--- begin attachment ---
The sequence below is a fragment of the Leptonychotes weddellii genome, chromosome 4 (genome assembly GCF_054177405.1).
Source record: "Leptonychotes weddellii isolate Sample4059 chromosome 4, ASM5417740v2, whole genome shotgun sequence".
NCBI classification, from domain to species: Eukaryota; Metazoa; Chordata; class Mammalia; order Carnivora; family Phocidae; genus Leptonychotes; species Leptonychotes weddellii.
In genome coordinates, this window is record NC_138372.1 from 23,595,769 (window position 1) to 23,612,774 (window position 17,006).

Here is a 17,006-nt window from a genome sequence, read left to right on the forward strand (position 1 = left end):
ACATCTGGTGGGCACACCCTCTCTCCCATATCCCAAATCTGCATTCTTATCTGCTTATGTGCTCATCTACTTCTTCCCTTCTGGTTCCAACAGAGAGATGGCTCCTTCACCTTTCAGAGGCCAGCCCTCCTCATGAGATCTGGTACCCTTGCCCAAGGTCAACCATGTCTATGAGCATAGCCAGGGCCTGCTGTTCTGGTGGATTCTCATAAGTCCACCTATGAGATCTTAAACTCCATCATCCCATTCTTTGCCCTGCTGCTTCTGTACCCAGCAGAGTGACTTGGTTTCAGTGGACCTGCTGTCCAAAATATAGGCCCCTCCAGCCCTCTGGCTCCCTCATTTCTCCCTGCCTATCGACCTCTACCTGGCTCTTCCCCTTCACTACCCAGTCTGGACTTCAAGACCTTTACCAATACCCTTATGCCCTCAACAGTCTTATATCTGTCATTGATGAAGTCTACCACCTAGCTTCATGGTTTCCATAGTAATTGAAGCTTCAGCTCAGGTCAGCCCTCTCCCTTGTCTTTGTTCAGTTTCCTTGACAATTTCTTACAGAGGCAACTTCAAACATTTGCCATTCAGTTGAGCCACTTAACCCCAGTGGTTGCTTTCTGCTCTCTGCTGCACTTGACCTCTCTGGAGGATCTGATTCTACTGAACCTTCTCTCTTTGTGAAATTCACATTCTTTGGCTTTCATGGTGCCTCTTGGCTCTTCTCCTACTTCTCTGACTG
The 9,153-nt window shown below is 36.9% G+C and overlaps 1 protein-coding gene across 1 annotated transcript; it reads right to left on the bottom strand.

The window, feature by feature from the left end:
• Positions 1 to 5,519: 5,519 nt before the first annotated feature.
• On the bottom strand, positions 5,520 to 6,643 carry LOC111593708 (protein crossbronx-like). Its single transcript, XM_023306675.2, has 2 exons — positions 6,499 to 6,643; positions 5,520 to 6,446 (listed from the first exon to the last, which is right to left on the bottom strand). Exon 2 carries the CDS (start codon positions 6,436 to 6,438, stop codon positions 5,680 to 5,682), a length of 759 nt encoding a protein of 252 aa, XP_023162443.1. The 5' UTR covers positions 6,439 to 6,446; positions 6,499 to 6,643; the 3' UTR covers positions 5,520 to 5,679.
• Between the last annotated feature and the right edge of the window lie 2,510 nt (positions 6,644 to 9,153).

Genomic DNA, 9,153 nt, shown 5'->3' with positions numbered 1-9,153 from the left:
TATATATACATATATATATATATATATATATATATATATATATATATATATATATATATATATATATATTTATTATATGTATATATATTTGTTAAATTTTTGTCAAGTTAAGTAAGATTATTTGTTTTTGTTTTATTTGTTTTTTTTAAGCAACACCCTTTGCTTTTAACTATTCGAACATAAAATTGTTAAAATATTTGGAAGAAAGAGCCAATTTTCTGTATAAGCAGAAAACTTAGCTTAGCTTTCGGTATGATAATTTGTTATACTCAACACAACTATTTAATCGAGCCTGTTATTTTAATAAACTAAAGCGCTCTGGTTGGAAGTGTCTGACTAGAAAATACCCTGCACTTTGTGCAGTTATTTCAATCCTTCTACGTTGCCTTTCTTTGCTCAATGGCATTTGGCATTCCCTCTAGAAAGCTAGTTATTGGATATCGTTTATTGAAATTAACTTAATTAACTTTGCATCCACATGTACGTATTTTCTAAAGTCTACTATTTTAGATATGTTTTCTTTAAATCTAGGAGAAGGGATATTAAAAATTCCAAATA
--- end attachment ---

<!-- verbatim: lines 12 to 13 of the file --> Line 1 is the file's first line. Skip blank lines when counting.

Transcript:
Genomic DNA, 9,153 nt, shown 5'->3' with positions numbered 1-9,153 from the left:
TATATATACATATATATATATATATATATATATATATATATATATATATATATATATATATATATATATTTATTATATGTATATATATTTGTTAAATTTTTGTCAAGTTAAGTAAGATTATTTGTTTTTGTTTTATTTGTTTTTTTTAAGCAACACCCTTTGCTTTTAACTATTCGAACATAAAATTGTTAAAATATTTGGAAGAAAGAGCCAATTTTCTGTATAAGCAGAAAACTTAGCTTAGCTTTCGGTATGATAATTTGTTATACTCAACACAACTATTTAATCGAGCCTGTTATTTTAATAAACTAAAGCGCTCTGGTTGGAAGTGTCTGACTAGAAAATACCCTGCACTTTGTGCAGTTATTTCAATCCTTCTACGTTGCCTTTCTTTGCTCAATGGCATTTGGCATTCCCTCTAGAAAGCTAGTTATTGGATATCGTTTATTGAAATTAACTTAATTAACTTTGCATCCACATGTACGTATTTTCTAAAGTCTACTATTTTAGATATGTTTTCTTTAAATCTAGGAGAAGGGATATTAAAAATTCCAAATA